Of course, one of the neat things about moving, once you’ve made the decision to do it and gotten over the shock of everything being different and new is that everything is different and new. It’s a whole fresh start with fresh surroundings. And this doesn’t just apply to the house and the neighbourhood. It also applies to the natural landscape. Unless you only moved two doors down the street, chances are you’ll have moved into a slightly different plant and animal community than you left behind. It may be very slight – perhaps in your new place you notice a catbird nesting in the shrub in your backyard, where you never saw a catbird in your yard at your old place. Or it may be dramatic – you’ve moved from pastoral countryside and rolling hills into rocky Shield country and thick forest cover. In the case of the latter, the whole ecosystem community can change.
The move for Dan and I was fairly dramatic – even if you skip over the urban Toronto stage, much of the surrounding GTA countryside is fairly pastoral, even the areas that are relatively wooded. Where we live now a pasture is uncommon, and the huge expanses of forest, the lakes, and the landscape full of ridges are all features that weren’t found where we grew up. For my parents the move is less of a change. If anything, they’re going to a more agriculturally-dominant area than what they’re leaving, since the Niagara Escarpment is not very suitable for farming so much of it remains forested. The landscape here is a lot flatter than that surrounding their old home. The differences manifest themselves in other ways. For example, there are ravens here, and they’re fairly common, but the species doesn’t make it as far south as Toronto.
And there is this stuff. And it is everywhere. I don’t recall seeing it before, although that doesn’t mean it doesn’t occur in other regions I’ve frequented, simply that if it does then I’ve overlooked it. It certainly caught my eye here, though, because it’s so abundant, and it seems to favour the open areas along the trails, forming the predominant ground cover in some areas.
I had no idea what it was, so I had to look it up upon my return to the house. Naturally most of the books are still packed up and haven’t been moved yet, so I had to rely on vague search terms entered into Google. It was surprisingly easier than I was expecting to find an answer, however, and including that it seemed to favour “moist ground” into the search string helped. It is Diphasiastrum digitatum, variously known by the common names Fan Clubmoss, Trailing Ground-Pine, Southern Ground-Cedar, Running Cedar, Southern Running-Pine, and others.
By clearing the leaves away from the base of the plants you can see the reason for some of the names. What looks like a colony of little plants is actually a single plant putting up vertical branches from a runner. When encountered in the forest they are often growing in lines, a result of growing along a runner (as below).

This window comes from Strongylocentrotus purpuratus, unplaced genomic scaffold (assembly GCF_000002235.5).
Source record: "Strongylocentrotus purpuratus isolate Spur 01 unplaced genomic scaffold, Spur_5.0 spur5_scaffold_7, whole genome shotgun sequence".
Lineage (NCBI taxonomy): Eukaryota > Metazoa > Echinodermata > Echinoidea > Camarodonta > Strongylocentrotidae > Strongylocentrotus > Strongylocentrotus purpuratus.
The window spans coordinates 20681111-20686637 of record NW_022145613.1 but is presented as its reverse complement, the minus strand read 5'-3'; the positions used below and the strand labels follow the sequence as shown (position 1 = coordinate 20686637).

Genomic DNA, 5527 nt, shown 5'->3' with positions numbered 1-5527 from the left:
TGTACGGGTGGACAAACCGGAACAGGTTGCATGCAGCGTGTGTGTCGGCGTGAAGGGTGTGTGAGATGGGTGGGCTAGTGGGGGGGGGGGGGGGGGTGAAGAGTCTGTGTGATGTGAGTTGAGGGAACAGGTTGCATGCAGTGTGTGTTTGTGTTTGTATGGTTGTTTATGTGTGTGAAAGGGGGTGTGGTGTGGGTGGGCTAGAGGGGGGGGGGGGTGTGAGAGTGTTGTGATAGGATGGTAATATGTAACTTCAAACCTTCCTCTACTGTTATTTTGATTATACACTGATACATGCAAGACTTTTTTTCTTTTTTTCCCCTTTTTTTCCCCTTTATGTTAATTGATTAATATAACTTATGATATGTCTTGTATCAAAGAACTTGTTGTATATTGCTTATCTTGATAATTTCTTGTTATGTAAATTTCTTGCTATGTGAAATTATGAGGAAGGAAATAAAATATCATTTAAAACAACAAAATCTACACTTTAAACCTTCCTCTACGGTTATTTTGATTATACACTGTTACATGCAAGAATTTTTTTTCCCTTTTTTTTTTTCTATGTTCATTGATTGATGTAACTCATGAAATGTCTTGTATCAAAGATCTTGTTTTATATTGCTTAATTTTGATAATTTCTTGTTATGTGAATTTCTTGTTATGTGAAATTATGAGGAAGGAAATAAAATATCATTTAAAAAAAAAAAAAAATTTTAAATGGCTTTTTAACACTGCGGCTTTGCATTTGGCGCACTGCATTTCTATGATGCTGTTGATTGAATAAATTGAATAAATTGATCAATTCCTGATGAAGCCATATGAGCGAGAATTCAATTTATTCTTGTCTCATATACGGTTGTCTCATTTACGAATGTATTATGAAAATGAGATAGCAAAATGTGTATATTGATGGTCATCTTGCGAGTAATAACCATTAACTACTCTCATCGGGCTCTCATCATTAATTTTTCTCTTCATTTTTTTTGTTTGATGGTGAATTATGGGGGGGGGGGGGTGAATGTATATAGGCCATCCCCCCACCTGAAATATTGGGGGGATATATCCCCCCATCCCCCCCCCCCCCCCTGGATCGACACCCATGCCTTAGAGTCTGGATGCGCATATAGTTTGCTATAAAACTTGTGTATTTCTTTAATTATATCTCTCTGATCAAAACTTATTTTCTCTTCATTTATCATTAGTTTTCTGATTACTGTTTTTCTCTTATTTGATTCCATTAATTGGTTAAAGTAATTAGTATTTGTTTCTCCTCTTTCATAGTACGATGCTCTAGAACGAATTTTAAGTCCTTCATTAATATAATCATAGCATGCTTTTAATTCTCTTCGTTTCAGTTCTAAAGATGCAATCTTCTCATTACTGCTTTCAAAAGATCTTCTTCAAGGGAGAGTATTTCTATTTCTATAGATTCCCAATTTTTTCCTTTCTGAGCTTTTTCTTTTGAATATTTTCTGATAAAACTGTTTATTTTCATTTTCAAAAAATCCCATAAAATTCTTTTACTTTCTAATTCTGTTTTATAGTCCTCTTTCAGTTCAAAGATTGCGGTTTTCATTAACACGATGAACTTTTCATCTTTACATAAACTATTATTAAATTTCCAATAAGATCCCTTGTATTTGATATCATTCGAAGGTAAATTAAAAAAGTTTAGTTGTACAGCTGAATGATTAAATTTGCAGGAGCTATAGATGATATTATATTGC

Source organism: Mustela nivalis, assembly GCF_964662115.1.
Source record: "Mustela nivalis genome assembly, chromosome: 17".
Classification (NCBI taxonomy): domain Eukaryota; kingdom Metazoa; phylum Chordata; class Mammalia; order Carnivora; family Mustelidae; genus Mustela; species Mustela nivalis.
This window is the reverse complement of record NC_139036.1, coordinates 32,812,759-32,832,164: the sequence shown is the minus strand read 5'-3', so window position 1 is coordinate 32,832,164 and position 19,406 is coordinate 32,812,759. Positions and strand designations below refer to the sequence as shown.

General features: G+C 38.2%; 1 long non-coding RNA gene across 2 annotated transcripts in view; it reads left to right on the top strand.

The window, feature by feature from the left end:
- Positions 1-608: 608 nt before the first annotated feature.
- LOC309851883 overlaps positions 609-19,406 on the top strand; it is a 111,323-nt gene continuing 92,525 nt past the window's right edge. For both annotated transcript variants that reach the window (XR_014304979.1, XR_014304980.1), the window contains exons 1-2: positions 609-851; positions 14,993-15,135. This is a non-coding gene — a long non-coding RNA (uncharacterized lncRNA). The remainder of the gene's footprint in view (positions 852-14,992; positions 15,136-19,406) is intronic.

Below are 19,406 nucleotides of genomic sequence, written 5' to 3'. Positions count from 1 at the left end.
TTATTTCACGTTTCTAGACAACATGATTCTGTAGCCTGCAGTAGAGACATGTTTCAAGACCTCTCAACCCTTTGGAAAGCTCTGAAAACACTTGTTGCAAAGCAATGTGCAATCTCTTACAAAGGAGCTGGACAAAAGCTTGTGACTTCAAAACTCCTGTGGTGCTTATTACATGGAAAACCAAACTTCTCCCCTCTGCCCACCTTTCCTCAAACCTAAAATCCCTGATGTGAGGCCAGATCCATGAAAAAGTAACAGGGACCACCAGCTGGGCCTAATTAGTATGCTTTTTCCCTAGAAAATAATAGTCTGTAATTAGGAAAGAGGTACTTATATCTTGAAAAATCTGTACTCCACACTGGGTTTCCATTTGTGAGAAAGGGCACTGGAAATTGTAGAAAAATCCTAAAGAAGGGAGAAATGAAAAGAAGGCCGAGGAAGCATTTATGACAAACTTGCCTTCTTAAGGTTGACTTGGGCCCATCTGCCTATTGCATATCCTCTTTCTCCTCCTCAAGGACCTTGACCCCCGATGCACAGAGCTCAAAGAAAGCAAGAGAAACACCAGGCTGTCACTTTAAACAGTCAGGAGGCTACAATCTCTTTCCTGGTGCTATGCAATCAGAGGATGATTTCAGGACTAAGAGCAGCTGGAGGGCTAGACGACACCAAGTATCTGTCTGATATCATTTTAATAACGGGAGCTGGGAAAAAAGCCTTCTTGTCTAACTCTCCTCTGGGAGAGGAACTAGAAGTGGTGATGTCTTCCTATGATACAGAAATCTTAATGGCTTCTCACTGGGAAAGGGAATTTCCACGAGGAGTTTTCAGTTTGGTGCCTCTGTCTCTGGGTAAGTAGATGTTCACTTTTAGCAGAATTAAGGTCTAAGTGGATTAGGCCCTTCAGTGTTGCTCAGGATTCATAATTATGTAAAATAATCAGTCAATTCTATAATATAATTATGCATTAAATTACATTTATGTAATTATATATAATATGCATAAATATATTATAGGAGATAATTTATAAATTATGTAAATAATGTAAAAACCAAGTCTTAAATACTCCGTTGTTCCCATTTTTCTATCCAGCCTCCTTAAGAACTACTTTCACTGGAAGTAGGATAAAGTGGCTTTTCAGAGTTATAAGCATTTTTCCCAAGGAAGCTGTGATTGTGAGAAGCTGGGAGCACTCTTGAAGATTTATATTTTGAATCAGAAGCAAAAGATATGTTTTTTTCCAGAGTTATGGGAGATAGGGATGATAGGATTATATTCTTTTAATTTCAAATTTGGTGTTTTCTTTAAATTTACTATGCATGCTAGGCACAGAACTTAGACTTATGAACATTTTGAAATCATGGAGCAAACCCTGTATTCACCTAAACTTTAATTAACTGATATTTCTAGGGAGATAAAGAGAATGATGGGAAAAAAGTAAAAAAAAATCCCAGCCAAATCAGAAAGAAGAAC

However, only the name Fan Clubmoss is actually accurate otherwise. The plant is a member of the family Lycopodiaceae, the clubmosses. Clubmosses are not pines, however, nor cedars, nor in fact even closely related to trees at all. If they have a close relative it might be considered ferns, and sometimes they are referred to as “fern-allies”, but even this connection is relatively distant.
Clubmosses are an ancient group of plants, going back 420 million years ago to prehistoric times where some species could grow to the size of palm trees, and in a similar manner (losing the lower “leaves” from the trunk as they grow, leaving a tuft at the top). These days none of the remaining species grow that large. The modern world’s diversity of clubmosses is pretty sparse compared to what existed millions of years ago. The majority of known genera in this family are actually extinct.
The plants are evergreen, like their namesake trees, and do actually resemble cedar a bit in the scaly appearance and waxy texture of their leaves. Unlike most plants, they don’t reproduce through seeds, but rather through spores, like ferns or fungi. They send up clubbed shoots (which give the group their common name), which, when brushed or blown in the wind, release puffs of spores into the air for the wind to carry to a new location.
In centuries past the spores were used for a lot of things. Violin makers used them to fill in pores in the wood of their instruments. Theatres used them for pyrotechnics, because they burn quickly and with little heat, so were considered safe by the standards of the time. They’ve been used as fingerprint powders, as a stabilizer in ice cream, and suspended in air during physics experiments to visualize soundwaves. A species of Asian clubmoss is currently under investigation as a possible treatment for Alzheimer’s.
Pretty neat for a simple ground-growing forest plant.
4 thoughts on “Prehistoric cedar ferns”
I like the thought of never getting Alzheimers if only I eat enough ice cream. :D
I’m up at Dundalk again, and am surprised at how many birds I don’t recognize without binoculars. Your entry is timely!
Now that’s a thought, Lavenderbay – I could certainly get on board with that regimen!
Very nice article. There is a patch of this out in the woods behind my family home in southeast Pennsylvania.